A few years ago, before I renounced, there was a cold wave in North India. Several incidents of homeless people dying from the cold were reported in the news. My father asked and inspired me to do my two cents worth. I felt grateful and inspired to do something.
Consequently, a senior manager in my company who was also a close friend of mine and I decided to distribute blankets to the needy. However, we did not want to just give them away to some organization. We wanted to ensure that they directly got in the hands of those who were in genuine need. We bought about fifteen dozen blankets, and we had an SUV that could stock more than seventy at a time. My friend, his sister, our driver, and I got in the vehicle at midnight. We started driving around the high streets of a major city, an industrial town.
The outside temperature, as indicated in the car, was three degrees centigrade. The street lights had a halo of fog around them as it was foggy, not dense, though. Even the stray dogs and the cows were hiding. It was all painfully quiet and cold. As we drove around, we saw heart-wrenching scenes. There were homeless people lying on the footpaths at different places.
Some had wrapped themselves in jute bags, some in flattened cardboard boxes, quite a few were draped in newspapers. The repertoire included the aged, the young, men and women, children, toddlers, and infants. Not even one was sleeping with their legs fully stretched; all were lying curled up to protect body heat. All four of us in the car had the heating on, but we were feeling guilty and shocked. We had seen things like that earlier; it was the first time, however, that we paid close attention.
We stepped out of the car and woke some people up to give them new blankets. Some were ecstatic, some cried, some thought we were the police who came to remove them from sleeping at a public place, some thought it was a joke, few were drunk and could not get up, some wanted more than one blanket. No one asked us for money or other things. They seemed very contented to get a blanket.
Their clothes were soiled and tattered, their hair unruly and mostly matted, their bodies dark and smudged in the dirt, years of suffering and sweat had permanently settled on their bodies, but their eyes had an expression of peace and acceptance. Further, they all bore smiles of gratitude and contentment as they got their blankets.
Some immediately unwrapped the blanket and donned it. It was gratifying beyond words to see them do that. Some made it their pillow; they either did not want to use it right away because it was new, or they might even sell in the gray market the following day. That was beside the point. We did our karma, we thought.
There was one particular scene beyond bear. Some people came running towards our car as they saw from a distance that we were giving blankets. In that group was a girl; she was physically handicapped. She tried to rush like the rest fearing the car might leave, or we might run out of blankets. While she was trying to run, she stumbled and fell down. We almost cried, seeing her state.
As she got up and came closer, she seemed to be mentally challenged as well. We could not endure the scene. We did our part and quickly got going. I never went out again to distribute blankets as I did not have the heart to see such suffering. My friend and his sister gave away the remaining on another night.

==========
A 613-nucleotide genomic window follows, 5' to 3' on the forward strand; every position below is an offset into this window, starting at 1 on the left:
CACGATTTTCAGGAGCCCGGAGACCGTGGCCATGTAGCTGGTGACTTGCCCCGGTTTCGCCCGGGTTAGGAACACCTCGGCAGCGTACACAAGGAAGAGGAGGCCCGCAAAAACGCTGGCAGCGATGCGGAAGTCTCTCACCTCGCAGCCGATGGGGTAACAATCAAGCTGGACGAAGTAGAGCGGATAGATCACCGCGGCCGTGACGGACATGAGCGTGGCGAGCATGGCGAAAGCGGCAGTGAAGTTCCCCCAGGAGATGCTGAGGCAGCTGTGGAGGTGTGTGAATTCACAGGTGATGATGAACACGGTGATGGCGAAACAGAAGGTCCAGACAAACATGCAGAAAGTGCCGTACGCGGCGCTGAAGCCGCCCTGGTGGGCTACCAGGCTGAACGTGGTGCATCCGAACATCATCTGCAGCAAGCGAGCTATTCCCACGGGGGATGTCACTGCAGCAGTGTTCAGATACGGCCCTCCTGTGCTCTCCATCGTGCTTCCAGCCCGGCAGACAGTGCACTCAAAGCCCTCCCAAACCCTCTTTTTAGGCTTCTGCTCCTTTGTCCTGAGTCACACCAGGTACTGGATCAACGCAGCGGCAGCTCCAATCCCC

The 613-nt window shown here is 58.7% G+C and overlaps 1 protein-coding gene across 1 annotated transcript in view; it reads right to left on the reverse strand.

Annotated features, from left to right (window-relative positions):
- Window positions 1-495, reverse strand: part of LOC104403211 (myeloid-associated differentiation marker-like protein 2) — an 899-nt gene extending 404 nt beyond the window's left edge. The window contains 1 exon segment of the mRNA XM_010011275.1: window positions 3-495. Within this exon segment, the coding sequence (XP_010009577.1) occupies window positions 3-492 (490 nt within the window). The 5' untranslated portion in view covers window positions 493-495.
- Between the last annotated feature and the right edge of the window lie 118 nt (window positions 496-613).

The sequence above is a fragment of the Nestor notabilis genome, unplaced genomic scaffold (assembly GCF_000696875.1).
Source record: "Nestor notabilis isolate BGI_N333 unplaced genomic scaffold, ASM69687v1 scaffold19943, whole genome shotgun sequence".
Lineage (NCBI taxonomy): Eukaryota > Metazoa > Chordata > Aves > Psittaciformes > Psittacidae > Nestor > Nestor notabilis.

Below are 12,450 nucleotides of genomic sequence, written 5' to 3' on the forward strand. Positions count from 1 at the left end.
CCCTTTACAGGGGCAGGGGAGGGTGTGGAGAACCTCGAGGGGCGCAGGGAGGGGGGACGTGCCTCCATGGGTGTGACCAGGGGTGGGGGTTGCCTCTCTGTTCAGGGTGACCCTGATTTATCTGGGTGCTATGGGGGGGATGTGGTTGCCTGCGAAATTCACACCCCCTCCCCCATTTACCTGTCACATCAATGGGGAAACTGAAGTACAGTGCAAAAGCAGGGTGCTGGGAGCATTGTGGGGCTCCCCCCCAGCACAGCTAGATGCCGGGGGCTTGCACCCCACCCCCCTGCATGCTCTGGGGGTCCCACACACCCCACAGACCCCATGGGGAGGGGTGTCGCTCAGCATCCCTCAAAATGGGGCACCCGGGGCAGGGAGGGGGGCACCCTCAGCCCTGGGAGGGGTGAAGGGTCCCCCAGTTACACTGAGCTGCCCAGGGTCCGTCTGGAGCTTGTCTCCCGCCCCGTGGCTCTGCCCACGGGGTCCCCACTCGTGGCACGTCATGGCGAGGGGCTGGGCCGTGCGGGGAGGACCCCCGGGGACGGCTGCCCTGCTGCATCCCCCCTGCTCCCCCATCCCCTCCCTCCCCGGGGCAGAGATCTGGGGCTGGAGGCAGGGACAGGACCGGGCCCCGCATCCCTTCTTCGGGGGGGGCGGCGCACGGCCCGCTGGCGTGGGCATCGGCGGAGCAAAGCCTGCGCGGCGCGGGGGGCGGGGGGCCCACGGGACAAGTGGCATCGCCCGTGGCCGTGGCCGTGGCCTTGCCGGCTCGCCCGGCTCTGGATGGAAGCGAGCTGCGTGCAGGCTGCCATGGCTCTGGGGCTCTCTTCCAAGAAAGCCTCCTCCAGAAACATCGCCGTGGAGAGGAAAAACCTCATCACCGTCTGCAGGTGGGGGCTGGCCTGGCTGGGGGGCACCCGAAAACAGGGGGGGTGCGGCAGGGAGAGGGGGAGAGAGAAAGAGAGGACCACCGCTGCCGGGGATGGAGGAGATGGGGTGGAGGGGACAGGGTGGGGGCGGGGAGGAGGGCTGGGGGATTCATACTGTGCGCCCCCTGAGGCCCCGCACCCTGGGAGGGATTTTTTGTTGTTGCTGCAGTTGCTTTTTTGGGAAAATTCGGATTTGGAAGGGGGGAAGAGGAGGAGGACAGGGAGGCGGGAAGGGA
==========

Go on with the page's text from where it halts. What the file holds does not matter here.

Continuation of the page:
We came home, and as I lay my head on the pillow, snuggled up in my quilt, I was looking up at the roof. It was a furnished room; it was heated; it had an attached washroom, everything to make it comfortable. It all seemed like a dream. “Wow! I have a roof over my head,” I thought, “what good karma must have I done to deserve this.” Those people kept flashing in front of my eyes.
I could not help but think that not having a roof was one thing, but what about all the other needs? Where must they go to attend nature’s call, they had no place to cook, nowhere to store their utensils or stove, no place to even keep the blankets, in fact, they had no place to wash their clothes, where would they generally go to get drinking water, did they brush their teeth, or could they even afford to do that, they had no place called home, there was no where they could go after a tiring day, that and a million other questions boggled and tired my mind out.
I thought how little one needs to be grateful. That, how gratitude is not dependent on the magnitude of materiality, it is not dependent on what all you must have, but simply a state of mind, an expression of the heart, a commitment to tolerance, a resolution to be happy, a feeling of peace, a sense of contentment, an emotion of fulfillment.
How much do you need to be grateful in life?
If you believe that in order to be grateful, you must have certain things in your life, you will always find it hard to be thankful because no matter how much you may have, there will still be just as much more you will want to have.
Work towards what gives you joy, but be grateful for all that you have.
When you are grateful, an invisible blanket of peace covers you; it makes you glow, makes you happy, makes you strong, makes you warm.
On the path of emotional transformation, the first and foremost emotion is gratitude. To be grateful. Like all other habits, this can be learned, practiced, cultivated, nurtured. Read here – to learn the actual practice of gratitude.
Today happens to be Mother’s day as well in certain parts of the world; go on! Tell your mother how grateful you are for all that she has done for you.
In ordinary life, we hardly realize that we receive a great deal more than we give, and that it is only with gratitude that life becomes rich.